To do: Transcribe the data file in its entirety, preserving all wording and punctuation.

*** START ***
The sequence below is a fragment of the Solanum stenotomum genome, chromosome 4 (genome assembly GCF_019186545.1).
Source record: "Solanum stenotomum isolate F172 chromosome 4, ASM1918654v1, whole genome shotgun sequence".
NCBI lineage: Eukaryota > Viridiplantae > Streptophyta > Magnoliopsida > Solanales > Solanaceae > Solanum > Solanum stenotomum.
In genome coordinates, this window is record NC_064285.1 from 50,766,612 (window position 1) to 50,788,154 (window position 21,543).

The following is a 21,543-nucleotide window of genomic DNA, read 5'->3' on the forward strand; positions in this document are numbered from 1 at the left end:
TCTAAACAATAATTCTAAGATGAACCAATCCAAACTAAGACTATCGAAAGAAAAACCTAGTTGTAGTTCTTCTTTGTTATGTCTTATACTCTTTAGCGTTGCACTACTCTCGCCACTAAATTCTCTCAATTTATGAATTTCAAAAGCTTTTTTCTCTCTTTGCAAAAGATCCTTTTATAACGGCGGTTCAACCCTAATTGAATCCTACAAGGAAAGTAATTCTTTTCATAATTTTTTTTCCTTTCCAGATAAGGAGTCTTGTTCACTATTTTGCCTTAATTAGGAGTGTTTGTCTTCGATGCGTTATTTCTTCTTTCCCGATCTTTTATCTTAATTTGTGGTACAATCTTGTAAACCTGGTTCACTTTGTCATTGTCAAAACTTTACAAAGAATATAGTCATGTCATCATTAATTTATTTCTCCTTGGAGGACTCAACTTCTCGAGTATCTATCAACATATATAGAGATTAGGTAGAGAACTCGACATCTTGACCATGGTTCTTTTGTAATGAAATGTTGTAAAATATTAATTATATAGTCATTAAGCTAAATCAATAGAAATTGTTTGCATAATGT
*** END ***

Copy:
The sequence below is a fragment of the Solanum stenotomum genome, chromosome 4 (genome assembly GCF_019186545.1).
Source record: "Solanum stenotomum isolate F172 chromosome 4, ASM1918654v1, whole genome shotgun sequence".
NCBI lineage: Eukaryota > Viridiplantae > Streptophyta > Magnoliopsida > Solanales > Solanaceae > Solanum > Solanum stenotomum.
In genome coordinates, this window is record NC_064285.1 from 50,766,612 (window position 1) to 50,788,154 (window position 21,543).

The following is a 21,543-nucleotide window of genomic DNA, read 5'->3' on the forward strand; positions in this document are numbered from 1 at the left end:
TCTAAACAATAATTCTAAGATGAACCAATCCAAACTAAGACTATCGAAAGAAAAACCTAGTTGTAGTTCTTCTTTGTTATGTCTTATACTCTTTAGCGTTGCACTACTCTCGCCACTAAATTCTCTCAATTTATGAATTTCAAAAGCTTTTTTCTCTCTTTGCAAAAGATCCTTTTATAACGGCGGTTCAACCCTAATTGAATCCTACAAGGAAAGTAATTCTTTTCATAATTTTTTTTCCTTTCCAGATAAGGAGTCTTGTTCACTATTTTGCCTTAATTAGGAGTGTTTGTCTTCGATGCGTTATTTCTTCTTTCCCGATCTTTTATCTTAATTTGTGGTACAATCTTGTAAACCTGGTTCACTTTGTCATTGTCAAAACTTTACAAAGAATATAGTCATGTCATCATTAATTTATTTCTCCTTGGAGGACTCAACTTCTCGAGTATCTATCAACATATATAGAGATTAGGTAGAGAACTCGACATCTTGACCATGGTTCTTTTGTAATGAAATGTTGTAAAATATTAATTATATAGTCATTAAGCTAAATCAATAGAAATTGTTTGCATAATGT